In our last post, we discussed the unfortunate prevalence of medical debt for people all across Florida. We noted that despite expanded coverage options, insurance deductibles and the cost of out-of-network care continues to be extremely high. This is making it incredibly difficult for people to afford the medical care they need and many people end up going into debt because of their medical bills.

As stressful as this situation already is, the fact that creditors and debt collection agencies may be contacting you over and over to seek payment can only make matters worse. If this sounds like your situation, it may be time to consider taking some serious steps toward resolving your debt. This could include filing for bankruptcy protection.

Medical debt is unsecured debt, which means that there is no collateral tying you to the creditor. This is different from secured debt which includes mortgages and car payments, as those items can be seized if a person fails to keep up with payments.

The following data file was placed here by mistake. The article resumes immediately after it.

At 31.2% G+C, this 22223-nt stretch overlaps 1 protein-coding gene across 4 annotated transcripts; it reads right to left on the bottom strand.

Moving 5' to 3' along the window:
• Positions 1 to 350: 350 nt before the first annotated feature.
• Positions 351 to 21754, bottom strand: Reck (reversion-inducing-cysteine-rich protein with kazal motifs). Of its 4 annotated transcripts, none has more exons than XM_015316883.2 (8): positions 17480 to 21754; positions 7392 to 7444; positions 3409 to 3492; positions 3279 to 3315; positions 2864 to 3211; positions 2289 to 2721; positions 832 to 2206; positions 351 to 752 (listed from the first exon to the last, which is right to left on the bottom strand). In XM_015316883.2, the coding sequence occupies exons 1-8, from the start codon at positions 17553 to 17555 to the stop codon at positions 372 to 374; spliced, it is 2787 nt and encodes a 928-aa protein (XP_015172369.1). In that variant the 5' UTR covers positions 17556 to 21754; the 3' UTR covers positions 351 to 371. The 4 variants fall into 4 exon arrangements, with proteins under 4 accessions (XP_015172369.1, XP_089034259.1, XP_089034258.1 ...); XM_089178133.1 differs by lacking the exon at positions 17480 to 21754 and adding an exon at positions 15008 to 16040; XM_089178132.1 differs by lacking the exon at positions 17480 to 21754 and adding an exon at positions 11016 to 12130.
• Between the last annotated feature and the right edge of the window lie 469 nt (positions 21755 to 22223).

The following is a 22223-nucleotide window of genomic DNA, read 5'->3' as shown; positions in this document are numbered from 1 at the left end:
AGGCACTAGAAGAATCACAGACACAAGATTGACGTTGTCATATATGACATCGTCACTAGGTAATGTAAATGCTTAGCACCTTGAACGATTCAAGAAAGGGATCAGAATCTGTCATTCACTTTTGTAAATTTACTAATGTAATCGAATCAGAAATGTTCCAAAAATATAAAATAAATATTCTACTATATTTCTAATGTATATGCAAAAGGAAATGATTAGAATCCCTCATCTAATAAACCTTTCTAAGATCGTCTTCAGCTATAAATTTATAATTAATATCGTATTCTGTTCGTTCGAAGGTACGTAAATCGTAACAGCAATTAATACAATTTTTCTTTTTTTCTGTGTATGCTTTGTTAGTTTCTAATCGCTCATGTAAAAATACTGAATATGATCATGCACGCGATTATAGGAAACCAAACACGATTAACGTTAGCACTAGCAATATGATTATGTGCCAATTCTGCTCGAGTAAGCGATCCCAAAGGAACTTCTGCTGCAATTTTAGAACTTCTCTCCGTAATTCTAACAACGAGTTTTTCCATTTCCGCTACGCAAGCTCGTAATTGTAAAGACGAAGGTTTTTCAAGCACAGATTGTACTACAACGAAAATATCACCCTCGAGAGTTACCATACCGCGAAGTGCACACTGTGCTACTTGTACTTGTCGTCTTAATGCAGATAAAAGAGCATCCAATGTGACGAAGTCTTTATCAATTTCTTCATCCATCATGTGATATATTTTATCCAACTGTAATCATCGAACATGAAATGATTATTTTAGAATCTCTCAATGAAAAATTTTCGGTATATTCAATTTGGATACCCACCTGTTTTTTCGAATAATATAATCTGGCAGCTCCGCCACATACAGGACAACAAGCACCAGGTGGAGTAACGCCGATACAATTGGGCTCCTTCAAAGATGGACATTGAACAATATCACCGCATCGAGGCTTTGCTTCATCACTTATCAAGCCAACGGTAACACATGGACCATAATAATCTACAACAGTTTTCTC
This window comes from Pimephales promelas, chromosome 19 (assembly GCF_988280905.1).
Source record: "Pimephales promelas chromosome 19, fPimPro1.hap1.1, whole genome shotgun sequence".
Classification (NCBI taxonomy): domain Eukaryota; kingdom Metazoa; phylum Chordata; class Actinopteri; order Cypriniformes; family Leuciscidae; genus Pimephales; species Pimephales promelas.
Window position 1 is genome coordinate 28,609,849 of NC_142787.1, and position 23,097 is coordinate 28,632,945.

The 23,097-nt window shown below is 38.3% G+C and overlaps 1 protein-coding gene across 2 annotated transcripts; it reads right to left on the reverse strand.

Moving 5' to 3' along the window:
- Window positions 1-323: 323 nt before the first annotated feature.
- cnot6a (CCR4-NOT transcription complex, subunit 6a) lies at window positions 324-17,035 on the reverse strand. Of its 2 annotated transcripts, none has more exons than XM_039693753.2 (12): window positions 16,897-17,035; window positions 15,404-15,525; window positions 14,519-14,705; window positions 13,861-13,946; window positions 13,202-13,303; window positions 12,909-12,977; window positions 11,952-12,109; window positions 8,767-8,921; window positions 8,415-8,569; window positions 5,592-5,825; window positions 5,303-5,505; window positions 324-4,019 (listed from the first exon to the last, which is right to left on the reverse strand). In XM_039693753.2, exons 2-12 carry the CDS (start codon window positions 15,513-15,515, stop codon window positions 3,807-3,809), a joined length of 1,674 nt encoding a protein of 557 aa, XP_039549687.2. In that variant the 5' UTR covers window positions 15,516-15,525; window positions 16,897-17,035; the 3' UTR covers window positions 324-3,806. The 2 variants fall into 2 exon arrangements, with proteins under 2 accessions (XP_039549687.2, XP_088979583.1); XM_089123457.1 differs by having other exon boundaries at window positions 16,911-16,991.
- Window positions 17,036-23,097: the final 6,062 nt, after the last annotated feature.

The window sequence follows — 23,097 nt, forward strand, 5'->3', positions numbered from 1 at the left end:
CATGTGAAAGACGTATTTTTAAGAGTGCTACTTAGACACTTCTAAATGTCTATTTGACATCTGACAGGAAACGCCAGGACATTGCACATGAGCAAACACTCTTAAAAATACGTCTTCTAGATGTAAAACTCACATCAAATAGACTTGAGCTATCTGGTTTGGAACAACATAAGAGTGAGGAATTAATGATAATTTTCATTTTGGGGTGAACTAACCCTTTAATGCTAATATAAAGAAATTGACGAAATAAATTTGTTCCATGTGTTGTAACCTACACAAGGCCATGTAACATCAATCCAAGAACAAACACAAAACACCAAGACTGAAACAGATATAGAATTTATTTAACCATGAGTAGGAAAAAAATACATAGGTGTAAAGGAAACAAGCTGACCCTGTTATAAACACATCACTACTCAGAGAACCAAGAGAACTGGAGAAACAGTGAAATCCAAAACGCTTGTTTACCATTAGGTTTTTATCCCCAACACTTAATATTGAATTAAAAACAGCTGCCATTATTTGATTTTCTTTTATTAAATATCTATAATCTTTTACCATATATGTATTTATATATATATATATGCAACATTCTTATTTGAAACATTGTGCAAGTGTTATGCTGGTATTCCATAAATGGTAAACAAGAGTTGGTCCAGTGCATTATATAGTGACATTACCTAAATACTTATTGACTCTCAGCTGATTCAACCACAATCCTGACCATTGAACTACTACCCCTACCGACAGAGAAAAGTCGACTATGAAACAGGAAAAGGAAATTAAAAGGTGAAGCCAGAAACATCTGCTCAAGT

Because it is unsecured debt, medical debt is treated differently in bankruptcy than other debts. If you file for Chapter 7 bankruptcy, for instance, it is very likely that your medical debt will be discharged.

If you file for Chapter 13 bankruptcy protection, this and other unsecured debts get dropped to the bottom of the repayment priority list. This means that you may end up paying some, all or none of it back through your repayment plan.

Depending on your financial goals and capabilities, one of these options can prove to be an effective solution for your current situation. If you can discharge or repay debts through bankruptcy, it can be much easier to repay remaining debts and get back on your feet.

Filing for bankruptcy is a big decision, though, and should not be made without understanding your options and rights as a consumer. Consulting an attorney can help you assess your situation and make a decision that is right for you.